How to have a better sex life in seven powerful steps

One of the most common concerns sex and marital therapists see are problems with couples’ sex lives. Frequency, behaviors, types of sex acts, masturbation, appoved or disapproved fantasies – these all play a part. There are millions of internet advice pieces on this topic. I have a different take on solving this problem than most. To me, the tactical tips offered by many of these internet sources are not helpful. I believe that, while well-intended, they are premature. Unless you first address some underlying issues, these quick fixes won’t work for long.

Couple conversing about having better sex and sexual fantasies

1. Recommit to having a better sex life

Remember when you first became sexual with your partner? It was easy, frequent and hot (or at least that’s how many folks remember it). Now, it takes planning, juggling, and determination, happens rarely (if at all), and is often far from hot. What happened? More importantly, what can we do?

A lot of “experts” give you a list of tactical suggestions about new positions, new places, or similar ideas. These are great, but extremely limited. They assume that any underlying issues getting in the way of having the sex you want either don’t exist or have magically been resolved. Applying tactics when you haven’t dealt with the root causes is an exercise in frustration. Having sex in a treehouse isn’t going to improve your relationship if one (or both) of you doesn’t really want to have sex anywhere!

The Affirmative Intimacy™ approach to relationships is designed to help you with the skills to get the relationship you want. Central to achieving that is helping you accept complete responsibility for yourself and for getting what you want in relationship. This includes your sexual satisfaction.

An essential first step is recommitting with your partner that you both want a vibrant, fulfilling sex life together. This is a root cause matter. There are those who have so little sexual desire they simply don’t much care about having a partnered sex life. Others have let their desire waste away from disuse. Or they’ve pushed their desire to the back of their emotional closet for so long they’ve completely lost touch with it. There sometimes are physical challenges that must be addressed, especially as we age. And, there are many “unrelated” issues that can erase your sex life if not addressed.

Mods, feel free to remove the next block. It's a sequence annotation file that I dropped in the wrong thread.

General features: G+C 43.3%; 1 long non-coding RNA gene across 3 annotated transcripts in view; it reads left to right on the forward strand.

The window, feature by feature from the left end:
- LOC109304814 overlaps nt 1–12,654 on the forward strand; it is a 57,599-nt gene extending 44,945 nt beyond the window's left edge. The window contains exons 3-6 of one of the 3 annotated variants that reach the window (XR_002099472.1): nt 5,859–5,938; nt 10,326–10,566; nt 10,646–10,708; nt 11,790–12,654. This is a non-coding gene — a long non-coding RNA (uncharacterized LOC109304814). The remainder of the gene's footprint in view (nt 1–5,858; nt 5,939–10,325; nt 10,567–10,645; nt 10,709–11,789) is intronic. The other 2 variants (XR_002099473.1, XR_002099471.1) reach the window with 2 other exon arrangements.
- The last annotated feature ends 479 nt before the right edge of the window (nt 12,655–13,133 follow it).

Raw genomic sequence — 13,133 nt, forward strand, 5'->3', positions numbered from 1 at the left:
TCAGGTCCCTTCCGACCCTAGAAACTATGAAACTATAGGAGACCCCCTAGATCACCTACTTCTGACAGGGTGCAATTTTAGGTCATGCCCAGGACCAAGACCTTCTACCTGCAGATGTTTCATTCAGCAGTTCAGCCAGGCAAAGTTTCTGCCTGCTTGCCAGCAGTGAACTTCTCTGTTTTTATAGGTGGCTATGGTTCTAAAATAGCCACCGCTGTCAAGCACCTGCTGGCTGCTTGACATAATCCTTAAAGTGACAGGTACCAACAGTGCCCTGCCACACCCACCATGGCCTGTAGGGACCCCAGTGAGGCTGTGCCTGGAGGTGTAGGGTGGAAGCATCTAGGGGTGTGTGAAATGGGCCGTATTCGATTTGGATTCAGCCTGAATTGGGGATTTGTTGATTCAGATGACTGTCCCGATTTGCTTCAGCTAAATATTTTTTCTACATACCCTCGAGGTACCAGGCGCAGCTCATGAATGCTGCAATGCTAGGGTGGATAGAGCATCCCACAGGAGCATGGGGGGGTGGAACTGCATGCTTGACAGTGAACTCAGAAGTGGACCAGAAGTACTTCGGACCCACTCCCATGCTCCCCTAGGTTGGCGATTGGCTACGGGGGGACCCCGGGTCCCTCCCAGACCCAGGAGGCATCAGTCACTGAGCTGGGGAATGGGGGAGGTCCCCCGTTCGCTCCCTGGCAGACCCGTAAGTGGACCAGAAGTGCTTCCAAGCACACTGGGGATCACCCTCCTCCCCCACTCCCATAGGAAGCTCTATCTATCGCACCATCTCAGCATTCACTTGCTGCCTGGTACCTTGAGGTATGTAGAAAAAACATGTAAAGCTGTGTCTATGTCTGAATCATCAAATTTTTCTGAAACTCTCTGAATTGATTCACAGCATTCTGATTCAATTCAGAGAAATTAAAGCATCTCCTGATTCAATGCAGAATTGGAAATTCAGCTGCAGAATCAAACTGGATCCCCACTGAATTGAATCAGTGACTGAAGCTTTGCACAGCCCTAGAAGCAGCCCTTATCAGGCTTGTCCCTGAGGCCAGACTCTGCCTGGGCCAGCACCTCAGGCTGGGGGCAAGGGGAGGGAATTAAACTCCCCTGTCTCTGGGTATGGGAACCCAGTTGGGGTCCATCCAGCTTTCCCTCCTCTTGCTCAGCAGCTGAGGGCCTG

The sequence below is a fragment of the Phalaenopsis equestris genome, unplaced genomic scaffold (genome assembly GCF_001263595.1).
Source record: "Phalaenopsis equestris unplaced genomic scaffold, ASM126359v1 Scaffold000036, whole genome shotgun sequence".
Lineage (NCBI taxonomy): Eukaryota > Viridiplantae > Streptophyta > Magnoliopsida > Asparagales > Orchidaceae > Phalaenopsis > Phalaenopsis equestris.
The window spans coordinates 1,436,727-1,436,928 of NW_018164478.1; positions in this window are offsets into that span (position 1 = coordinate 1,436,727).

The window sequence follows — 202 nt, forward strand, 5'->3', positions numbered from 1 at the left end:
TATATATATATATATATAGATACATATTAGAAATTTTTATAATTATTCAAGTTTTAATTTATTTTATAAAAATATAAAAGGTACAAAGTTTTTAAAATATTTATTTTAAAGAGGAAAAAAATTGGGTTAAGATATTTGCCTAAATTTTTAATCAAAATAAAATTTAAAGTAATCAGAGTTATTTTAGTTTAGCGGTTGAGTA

But research demonstrates that a fulfilling and satisfying sex life is strongly associated with good health and relationship satisfaction. There are powerful and important benefits to be had by getting this right!

So, you and your partner must first have a thoughtful and detailed conversation about your respective willingness to recommit enthusiastically to the sexual component of your relationship. My Safe Space, Structured Dialog, and Mindful Reason techniques can help with this. You then need to work together to demolish any obstacles to prioritizing this aspect of your relationship.

If you can’t master this, no amount of “date nights” or “sexy texts” are going to restore the health of your relationship. There are other measures you can take if you’re deadlocked, but those are beyond the scope of this post.

Image of a washing machine

2. “Normal is just a cycle on the washing machine” – Whoopi Goldberg

Own your desires, turn-ons, ideal partner preference, fantasies and preferred approaches to sex. Collectively, these constitute your lovemap. Forget everything you think you know about what’s “normal.” Each of us is perfectly individual; we all have different life experiences from birth. Even identical twins raised together will have differences in their lovemaps. My point here is to avoid self-shaming, and to build resistance to shaming from others, about your lovemap. Unless your lovemap leads to abusive or criminal behavior, it’s ok.

What is a lovemap? The term comes from a 1986 book by Johns Hopkins University researcher John Money.  Money defined it as “a developmental representation or template in the mind and in the brain depicting the idealized lover and the idealized program of sexual and erotic activity projected in imagery or actually engaged in with that lover.”